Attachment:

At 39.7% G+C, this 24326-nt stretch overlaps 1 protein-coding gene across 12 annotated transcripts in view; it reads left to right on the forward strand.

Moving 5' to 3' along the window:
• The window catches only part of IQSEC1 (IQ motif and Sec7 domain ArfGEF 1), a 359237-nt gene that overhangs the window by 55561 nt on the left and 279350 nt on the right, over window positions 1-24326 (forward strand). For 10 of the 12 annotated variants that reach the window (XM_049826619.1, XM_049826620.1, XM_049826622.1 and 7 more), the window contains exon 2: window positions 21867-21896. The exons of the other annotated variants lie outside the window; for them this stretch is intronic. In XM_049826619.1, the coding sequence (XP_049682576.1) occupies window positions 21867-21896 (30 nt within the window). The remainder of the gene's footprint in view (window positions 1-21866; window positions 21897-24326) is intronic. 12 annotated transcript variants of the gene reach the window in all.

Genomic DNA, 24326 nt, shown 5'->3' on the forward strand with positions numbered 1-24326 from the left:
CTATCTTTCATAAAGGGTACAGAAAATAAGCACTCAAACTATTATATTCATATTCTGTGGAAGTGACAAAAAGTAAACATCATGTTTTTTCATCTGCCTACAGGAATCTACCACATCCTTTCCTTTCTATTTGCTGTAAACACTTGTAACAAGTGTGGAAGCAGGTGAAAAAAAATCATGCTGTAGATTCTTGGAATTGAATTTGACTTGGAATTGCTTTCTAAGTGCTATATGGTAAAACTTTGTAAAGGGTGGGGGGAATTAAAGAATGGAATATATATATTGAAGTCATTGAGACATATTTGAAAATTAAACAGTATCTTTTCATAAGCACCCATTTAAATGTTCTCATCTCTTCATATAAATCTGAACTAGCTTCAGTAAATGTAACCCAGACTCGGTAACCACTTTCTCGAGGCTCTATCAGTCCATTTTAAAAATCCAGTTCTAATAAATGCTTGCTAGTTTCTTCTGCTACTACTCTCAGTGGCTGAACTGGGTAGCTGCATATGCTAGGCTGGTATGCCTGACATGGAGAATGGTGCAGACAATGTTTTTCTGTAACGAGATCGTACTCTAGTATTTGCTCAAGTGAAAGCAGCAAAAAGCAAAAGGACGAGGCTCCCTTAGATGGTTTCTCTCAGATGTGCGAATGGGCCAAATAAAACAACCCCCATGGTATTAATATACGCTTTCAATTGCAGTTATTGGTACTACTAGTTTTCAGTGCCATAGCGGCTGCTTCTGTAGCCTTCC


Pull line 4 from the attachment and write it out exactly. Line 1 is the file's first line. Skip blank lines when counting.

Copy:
Genomic DNA, 24326 nt, shown 5'->3' on the forward strand with positions numbered 1-24326 from the left: